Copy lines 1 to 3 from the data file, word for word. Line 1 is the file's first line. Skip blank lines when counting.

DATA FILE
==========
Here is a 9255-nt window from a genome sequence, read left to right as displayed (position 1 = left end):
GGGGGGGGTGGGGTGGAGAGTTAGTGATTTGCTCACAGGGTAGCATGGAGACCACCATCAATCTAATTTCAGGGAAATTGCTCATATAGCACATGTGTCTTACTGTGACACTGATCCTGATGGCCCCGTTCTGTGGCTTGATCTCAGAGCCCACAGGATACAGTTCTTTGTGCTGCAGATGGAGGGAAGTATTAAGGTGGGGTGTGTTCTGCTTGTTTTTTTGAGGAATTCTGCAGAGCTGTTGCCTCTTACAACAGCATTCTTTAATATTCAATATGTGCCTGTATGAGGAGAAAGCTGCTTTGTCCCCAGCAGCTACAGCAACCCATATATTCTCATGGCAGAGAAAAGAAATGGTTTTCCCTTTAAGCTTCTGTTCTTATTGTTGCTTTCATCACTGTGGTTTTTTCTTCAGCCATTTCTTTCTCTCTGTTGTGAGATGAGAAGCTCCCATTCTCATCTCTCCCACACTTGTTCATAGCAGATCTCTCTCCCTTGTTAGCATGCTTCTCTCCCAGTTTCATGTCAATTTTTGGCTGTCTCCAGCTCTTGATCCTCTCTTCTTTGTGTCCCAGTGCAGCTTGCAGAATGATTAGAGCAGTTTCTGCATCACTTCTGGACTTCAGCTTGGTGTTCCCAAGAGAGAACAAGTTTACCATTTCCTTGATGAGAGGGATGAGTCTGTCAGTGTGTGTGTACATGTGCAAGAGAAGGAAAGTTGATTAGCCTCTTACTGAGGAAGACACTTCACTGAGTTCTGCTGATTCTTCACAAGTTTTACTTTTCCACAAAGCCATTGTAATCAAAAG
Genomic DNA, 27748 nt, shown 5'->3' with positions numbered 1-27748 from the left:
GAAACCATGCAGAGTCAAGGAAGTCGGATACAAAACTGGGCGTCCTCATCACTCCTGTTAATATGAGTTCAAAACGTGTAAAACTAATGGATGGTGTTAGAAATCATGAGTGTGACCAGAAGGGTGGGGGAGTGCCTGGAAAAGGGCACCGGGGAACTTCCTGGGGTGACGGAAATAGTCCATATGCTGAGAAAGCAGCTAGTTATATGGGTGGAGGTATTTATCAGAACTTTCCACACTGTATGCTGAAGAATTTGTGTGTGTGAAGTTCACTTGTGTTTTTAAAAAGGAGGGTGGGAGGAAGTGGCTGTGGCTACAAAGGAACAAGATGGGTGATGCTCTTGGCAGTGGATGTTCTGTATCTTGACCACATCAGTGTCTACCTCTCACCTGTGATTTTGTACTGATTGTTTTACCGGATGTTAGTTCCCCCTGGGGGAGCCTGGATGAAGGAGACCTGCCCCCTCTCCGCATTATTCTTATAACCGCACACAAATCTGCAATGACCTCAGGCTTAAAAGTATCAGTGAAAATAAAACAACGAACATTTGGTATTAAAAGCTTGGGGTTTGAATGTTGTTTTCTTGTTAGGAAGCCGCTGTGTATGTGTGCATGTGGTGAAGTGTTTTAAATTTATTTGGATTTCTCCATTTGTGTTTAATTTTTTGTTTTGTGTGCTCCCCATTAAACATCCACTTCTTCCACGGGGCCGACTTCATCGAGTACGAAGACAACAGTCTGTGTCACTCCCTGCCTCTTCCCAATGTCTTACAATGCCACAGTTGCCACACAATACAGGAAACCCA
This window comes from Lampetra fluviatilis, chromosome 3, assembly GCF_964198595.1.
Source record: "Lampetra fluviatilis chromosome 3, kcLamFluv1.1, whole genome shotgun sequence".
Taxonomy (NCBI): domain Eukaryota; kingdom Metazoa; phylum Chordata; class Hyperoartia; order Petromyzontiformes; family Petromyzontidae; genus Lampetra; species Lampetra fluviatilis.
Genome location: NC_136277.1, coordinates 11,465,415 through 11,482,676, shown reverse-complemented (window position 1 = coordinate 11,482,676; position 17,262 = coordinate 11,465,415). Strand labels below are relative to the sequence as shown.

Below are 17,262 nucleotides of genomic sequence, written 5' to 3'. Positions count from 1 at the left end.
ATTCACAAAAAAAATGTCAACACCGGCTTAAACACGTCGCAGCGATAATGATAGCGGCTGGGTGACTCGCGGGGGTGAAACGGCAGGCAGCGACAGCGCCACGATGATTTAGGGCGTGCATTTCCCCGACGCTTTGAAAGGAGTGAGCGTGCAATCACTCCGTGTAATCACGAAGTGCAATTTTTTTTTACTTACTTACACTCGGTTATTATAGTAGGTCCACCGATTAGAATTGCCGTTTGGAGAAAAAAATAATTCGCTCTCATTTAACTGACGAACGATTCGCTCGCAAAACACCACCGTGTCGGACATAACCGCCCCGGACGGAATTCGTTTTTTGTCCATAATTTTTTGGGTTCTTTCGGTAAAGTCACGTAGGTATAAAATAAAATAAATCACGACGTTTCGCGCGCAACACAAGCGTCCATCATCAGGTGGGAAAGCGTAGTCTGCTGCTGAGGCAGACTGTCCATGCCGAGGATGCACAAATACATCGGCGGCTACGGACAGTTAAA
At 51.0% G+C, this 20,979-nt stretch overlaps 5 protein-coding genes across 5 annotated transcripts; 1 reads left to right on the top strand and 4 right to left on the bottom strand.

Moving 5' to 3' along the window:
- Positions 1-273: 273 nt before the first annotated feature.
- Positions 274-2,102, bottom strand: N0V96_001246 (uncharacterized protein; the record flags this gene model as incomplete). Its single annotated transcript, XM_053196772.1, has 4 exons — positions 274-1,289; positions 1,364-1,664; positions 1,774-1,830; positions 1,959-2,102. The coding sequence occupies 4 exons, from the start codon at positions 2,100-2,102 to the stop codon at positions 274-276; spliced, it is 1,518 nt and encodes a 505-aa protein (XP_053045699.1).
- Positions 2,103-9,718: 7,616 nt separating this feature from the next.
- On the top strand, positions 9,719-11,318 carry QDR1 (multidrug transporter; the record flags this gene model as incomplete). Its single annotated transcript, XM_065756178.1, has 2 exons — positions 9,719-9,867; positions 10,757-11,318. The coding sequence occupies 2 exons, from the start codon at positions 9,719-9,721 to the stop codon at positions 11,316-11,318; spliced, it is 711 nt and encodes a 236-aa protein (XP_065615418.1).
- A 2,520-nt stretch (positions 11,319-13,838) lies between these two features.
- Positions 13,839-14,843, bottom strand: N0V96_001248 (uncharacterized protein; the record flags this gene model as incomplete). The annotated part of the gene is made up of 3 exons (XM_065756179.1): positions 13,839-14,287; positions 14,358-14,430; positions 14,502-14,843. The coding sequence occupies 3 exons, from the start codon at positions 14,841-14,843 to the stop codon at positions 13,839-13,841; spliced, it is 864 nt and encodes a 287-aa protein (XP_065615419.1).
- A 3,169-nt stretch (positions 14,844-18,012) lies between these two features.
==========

Here is a 9255-nt window from a genome sequence, read left to right as displayed (position 1 = left end):
GGGGGGGGTGGGGTGGAGAGTTAGTGATTTGCTCACAGGGTAGCATGGAGACCACCATCAATCTAATTTCAGGGAAATTGCTCATATAGCACATGTGTCTTACTGTGACACTGATCCTGATGGCCCCGTTCTGTGGCTTGATCTCAGAGCCCACAGGATACAGTTCTTTGTGCTGCAGATGGAGGGAAGTATTAAGGTGGGGTGTGTTCTGCTTGTTTTTTTGAGGAATTCTGCAGAGCTGTTGCCTCTTACAACAGCATTCTTTAATATTCAATATGTGCCTGTATGAGGAGAAAGCTGCTTTGTCCCCAGCAGCTACAGCAACCCATATATTCTCATGGCAGAGAAAAGAAATGGTTTTCCCTTTAAGCTTCTGTTCTTATTGTTGCTTTCATCACTGTGGTTTTTTCTTCAGCCATTTCTTTCTCTCTGTTGTGAGATGAGAAGCTCCCATTCTCATCTCTCCCACACTTGTTCATAGCAGATCTCTCTCCCTTGTTAGCATGCTTCTCTCCCAGTTTCATGTCAATTTTTGGCTGTCTCCAGCTCTTGATCCTCTCTTCTTTGTGTCCCAGTGCAGCTTGCAGAATGATTAGAGCAGTTTCTGCATCACTTCTGGACTTCAGCTTGGTGTTCCCAAGAGAGAACAAGTTTACCATTTCCTTGATGAGAGGGATGAGTCTGTCAGTGTGTGTGTACATGTGCAAGAGAAGGAAAGTTGATTAGCCTCTTACTGAGGAAGACACTTCACTGAGTTCTGCTGATTCTTCACAAGTTTTACTTTTCCACAAAGCCATTGTAATCAAAAG
Genomic DNA, 27748 nt, shown 5'->3' with positions numbered 1-27748 from the left: